TORONTO - A new report suggests that analyzing Google search trends could predict a recession more quickly than traditional GDP data, which are available only after a two-month lag.
The report by the C.D. Howe Institute says this kind of real-time data mining could allow policymakers to respond more quickly to weakening economic conditions.
Report author Greg Tkacz says when many people plug the same economic terms into Google, it can provide a clue about changing conditions, such as an impending recession.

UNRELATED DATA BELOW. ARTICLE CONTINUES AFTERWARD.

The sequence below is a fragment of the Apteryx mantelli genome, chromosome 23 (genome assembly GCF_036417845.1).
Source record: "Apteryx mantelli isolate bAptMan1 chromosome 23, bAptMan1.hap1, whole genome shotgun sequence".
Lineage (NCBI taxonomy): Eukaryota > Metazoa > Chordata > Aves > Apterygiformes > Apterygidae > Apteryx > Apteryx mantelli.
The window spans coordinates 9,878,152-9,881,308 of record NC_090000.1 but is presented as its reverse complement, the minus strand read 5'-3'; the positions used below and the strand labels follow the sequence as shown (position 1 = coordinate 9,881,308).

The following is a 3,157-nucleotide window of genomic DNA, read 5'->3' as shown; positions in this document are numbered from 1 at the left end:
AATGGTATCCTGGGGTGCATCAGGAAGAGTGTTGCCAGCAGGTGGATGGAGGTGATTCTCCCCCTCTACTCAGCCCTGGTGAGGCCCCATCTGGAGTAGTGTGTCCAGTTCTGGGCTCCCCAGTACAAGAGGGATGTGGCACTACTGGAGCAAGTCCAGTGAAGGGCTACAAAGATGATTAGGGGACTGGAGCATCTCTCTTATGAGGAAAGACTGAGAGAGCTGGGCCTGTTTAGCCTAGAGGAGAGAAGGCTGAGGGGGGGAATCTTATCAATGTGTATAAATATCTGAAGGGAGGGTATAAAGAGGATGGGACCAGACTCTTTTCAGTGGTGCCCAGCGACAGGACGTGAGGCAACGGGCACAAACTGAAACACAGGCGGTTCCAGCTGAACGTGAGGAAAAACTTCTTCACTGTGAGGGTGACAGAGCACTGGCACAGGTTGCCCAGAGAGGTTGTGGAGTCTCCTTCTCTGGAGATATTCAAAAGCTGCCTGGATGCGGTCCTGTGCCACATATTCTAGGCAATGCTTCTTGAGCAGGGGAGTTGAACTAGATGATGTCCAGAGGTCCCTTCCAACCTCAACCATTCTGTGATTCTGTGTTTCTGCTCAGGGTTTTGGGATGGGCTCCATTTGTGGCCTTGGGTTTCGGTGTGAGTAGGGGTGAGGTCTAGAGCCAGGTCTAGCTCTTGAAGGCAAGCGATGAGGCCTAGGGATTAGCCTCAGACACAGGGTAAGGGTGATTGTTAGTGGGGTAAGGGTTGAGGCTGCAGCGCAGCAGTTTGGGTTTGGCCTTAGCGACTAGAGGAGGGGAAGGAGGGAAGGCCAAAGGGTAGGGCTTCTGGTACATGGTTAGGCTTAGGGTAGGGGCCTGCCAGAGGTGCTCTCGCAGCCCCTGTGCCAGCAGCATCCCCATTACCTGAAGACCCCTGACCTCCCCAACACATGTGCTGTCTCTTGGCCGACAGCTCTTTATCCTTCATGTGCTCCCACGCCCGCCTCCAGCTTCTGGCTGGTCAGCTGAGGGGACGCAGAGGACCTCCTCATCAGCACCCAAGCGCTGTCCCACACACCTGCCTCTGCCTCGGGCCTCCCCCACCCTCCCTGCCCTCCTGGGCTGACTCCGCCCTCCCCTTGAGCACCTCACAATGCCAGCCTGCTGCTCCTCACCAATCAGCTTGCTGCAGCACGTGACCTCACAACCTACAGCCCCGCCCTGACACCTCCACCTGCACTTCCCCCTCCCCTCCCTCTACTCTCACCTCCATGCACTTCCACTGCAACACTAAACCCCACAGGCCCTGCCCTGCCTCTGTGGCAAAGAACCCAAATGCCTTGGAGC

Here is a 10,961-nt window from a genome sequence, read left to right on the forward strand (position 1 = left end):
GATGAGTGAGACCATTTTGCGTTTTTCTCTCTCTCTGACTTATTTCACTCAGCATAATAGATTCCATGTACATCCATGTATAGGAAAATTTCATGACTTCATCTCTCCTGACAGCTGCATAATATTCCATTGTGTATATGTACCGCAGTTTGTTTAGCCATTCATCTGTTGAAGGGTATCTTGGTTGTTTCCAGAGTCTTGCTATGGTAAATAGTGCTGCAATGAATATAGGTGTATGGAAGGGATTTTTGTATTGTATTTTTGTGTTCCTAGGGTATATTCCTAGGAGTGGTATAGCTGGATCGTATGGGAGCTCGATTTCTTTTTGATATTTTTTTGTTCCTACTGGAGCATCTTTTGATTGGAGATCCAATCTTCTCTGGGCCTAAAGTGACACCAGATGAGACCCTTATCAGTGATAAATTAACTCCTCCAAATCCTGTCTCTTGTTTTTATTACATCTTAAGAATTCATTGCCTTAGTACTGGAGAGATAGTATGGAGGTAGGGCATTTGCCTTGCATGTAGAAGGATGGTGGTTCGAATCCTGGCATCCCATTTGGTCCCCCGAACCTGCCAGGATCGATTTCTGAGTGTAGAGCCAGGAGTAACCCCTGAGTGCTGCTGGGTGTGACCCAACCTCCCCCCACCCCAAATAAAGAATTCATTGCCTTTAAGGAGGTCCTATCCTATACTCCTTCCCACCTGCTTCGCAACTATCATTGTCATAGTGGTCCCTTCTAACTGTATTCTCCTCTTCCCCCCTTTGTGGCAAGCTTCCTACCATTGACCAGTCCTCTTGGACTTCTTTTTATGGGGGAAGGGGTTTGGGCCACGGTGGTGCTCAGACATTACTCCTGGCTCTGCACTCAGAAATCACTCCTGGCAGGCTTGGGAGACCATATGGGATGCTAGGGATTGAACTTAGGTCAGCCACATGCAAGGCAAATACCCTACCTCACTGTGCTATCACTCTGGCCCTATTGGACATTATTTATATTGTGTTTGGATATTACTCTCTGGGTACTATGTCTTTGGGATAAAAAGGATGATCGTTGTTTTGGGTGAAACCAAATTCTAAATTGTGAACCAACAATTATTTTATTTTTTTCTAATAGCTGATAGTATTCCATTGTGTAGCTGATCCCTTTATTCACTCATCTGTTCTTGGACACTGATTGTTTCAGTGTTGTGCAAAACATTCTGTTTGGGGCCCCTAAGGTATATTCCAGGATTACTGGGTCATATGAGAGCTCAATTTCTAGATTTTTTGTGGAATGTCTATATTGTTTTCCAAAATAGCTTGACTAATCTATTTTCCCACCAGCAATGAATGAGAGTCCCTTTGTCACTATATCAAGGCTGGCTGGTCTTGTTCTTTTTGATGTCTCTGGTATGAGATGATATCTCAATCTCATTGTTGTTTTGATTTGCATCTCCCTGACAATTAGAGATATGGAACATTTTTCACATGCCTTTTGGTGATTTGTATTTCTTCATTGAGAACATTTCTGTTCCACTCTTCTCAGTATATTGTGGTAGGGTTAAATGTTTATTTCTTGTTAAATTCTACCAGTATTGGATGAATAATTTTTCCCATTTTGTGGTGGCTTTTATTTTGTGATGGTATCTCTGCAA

Following this logic, Tkacz analyzed the usage of the search terms "recession" and "jobs" prior to the 2008-2009 economic downturn.
He found that analyzing search trends could have predicted the recession three months prior to its onset.
However, Tkacz cautions that since Google search trends are only available as far back as 2004 — a short timespan as far as business cycles go — the study should be viewed as illustrative rather than conclusive.
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